That Which We Conceal Behind A Mask

Last week I sat down with a woman for an impromptu chat. She hadn’t come in to see me in particular, and the appointment I was checking on was actually a no-show, so there I was with an open time slot, and here she was wanting to see me but without an appointment. Life does that sometimes; it brings about opportunities for reaching out and it’s whether we recognize them and take advantage of them.

So there we were in my office and within two or three minutes she had laid out 5 significant sources of stress, any one of which was difficult to deal with on its own. Put all 5 together and you’ve got a juggling act, where she’s akin to a fireman putting out fires on an emergency basis without much time to get to root causes before another one flares up.

And then I asked, “How are you doing?” and she said, “Okay I guess”. But it was when I said, “No…I asked how are YOU doing? I really want to know”, that the floodgates opened. “It’s been so long since somebody really cared to ask” she said. Soon the garbage can under my desk was filling up with moist tissues and she was making a valiant effort to keep her makeup from smearing and running, if not entirely successful in the effort.

So I told her I was interested and did care about how she was doing and told her it’s pretty clear she’s holding a lot of emotion just beneath the surface of things if a genuine question about her health can provoke tears. “That’s what we do isn’t it?” she said, “Hide behind a mask to get by.”

Of course there are a couple of ways of looking at this imagery of hiding behind a mask. One the one hand it’s a good strategy for fitting in to situations we find uncomfortable. Look happy and you might fit in more, have less attention drawn to yourself, and not have to deal with prying people. On the other hand, the trade-off is shouldering a lot of burdens alone and without much support. Not to mention that ones mental health is in jeopardy when the problems we face go on and on without being resolved.

Sure we all have problems and issues. Some of us have to deal with stressors around basic issues like affordable housing, where our next meal is coming from, trying to exist on a bare budget month after month, being a single parent with no family support, living with mould and landlords who don’t take any corrective action. And others appear to have no stressors whatsoever but still do, they just get resolved relatively quickly only to replaced by other stressors at intervals they can generally cope with.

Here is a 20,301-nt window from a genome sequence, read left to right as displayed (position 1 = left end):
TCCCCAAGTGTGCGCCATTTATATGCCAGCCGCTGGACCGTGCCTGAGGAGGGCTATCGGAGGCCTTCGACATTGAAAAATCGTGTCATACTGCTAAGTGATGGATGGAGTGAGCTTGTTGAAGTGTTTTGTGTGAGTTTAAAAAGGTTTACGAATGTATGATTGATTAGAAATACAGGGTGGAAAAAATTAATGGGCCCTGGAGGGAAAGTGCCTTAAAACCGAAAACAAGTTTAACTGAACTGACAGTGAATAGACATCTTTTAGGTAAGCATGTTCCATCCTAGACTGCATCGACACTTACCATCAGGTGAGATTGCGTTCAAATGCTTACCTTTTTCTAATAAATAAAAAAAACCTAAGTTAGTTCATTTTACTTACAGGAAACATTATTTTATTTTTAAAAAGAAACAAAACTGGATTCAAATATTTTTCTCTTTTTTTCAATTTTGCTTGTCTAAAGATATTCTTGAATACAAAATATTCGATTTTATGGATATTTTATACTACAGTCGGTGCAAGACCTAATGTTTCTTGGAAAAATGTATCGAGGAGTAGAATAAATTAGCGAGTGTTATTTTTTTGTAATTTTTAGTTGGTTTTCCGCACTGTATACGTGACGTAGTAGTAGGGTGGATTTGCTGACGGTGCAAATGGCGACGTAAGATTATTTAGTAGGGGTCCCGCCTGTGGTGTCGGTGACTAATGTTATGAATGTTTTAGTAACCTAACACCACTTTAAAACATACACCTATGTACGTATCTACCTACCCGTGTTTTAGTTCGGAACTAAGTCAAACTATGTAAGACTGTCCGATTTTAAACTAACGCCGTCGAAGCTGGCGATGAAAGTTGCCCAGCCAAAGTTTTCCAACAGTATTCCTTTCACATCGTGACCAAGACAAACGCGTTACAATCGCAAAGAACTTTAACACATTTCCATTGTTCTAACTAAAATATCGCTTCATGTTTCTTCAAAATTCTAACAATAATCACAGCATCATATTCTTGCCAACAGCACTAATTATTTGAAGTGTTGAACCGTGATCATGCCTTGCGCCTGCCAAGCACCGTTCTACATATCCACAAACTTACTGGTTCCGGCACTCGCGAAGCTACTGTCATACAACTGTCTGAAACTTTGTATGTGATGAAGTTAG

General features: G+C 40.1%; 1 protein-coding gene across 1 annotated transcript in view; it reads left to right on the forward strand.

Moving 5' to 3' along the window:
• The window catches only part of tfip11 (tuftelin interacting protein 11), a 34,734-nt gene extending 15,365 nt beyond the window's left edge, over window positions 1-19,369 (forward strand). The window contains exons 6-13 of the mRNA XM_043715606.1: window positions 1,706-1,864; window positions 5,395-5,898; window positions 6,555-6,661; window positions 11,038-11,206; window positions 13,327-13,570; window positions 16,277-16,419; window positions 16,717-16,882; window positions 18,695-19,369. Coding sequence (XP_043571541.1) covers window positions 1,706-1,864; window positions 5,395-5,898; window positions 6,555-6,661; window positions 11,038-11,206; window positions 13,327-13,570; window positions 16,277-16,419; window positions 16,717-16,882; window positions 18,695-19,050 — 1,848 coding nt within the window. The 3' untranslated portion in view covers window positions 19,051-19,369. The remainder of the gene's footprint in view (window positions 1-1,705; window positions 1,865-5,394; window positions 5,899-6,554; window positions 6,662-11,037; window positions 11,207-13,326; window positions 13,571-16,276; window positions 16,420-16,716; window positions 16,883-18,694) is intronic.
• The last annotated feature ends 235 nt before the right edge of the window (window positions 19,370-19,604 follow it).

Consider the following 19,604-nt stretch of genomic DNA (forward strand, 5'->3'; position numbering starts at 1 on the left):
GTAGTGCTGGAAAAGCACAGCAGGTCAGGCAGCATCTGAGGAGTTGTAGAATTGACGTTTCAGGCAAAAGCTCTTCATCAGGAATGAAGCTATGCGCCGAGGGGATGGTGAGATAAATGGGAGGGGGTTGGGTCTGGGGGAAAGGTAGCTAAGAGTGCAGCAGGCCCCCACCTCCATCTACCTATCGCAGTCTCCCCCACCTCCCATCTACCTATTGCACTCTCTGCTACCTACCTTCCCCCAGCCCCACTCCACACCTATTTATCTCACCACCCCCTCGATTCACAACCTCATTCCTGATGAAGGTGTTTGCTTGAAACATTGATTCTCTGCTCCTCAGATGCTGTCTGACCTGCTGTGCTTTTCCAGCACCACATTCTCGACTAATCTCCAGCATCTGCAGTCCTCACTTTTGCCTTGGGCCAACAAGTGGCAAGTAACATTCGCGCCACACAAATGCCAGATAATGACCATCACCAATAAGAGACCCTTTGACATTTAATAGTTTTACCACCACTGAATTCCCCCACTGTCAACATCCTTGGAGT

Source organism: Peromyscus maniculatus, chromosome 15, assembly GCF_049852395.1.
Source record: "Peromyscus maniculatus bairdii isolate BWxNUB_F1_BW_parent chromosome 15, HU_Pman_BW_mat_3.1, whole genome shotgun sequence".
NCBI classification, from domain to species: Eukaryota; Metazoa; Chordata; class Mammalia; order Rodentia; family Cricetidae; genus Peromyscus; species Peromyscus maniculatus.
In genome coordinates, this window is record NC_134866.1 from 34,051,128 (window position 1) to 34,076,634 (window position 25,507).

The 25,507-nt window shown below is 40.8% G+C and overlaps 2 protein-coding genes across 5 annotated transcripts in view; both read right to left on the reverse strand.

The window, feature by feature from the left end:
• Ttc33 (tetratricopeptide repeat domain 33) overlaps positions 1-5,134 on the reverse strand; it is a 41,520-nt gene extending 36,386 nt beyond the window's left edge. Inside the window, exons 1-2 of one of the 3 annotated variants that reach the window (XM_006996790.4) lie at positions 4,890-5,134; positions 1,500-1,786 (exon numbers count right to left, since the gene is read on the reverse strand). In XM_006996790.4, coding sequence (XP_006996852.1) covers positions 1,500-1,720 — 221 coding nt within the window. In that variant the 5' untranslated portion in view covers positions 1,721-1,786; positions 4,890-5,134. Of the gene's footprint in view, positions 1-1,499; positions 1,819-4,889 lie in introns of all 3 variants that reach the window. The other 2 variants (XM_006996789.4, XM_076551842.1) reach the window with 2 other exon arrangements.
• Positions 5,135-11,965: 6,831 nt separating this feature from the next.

I don’t know that I’d advocate for a world where we stripped off those masks and all our stressors and issues were naked to the world. Many would be victimized even more by others, exploited for being vulnerable. Maybe that would outweigh the positives and maybe not. It would be much harder to walk through the streets and see people and immediately know all the issues they are dealing with. Could you deal with those issues? Could you save them all? I doubt it. And would the ones that you can’t save haunt you? Is that fair when you helped those you could?

Masks are coping systems in action. The face we show to the world, as in the case of the person I was listening to, permits her to assimilate, appear ‘normal’ (whatever that is), and try not to stand out. However, in the case of this woman, she was not so difficult to read. Although to be fair, because her problems are ones common to many of the others I see and listen to regularly, I get practiced at reading the signs, linking what issues generally relate to other ones, and my colleagues in social work are equally skilled in this regard.

Issues typically masked are associated with low self-esteem The low self-esteem a result of an upbringing by parents or a parent who didn’t provide a nurturing childhood filled with love and proper parenting. Then in school, the person may have had to struggle for acceptance, had poor grades, became socially isolated and as a result of that isolation retreated to a place of safety – crafting a mask. Then with low grades – maybe a dysfunctional family, higher education is beyond hope, and with the loss of that education is a destiny of low-income employment. Low expectations in the home life transfer to the working life, and when problems arise in the workplace, it results in quitting as a coping mechanism, but that brings about other problems and reinforces the failure as a norm.

Counselling and listening often helps by establishing a rapport and setting with a distrustful person where they can open up, take down their guard, and peel off the mask – even if only temporarily. Often what’s behind that mask is a wonderful, beautiful person who is wanting nothing more than to unburden and asking for help.

Interesting that a product people often apply to their faces is called, “Concealer”. It’s a facial product that conceals imperfections. But that’s the thing isn’t it? We are who we are and are worthy of love and respect even though we go through this world with our imperfections.


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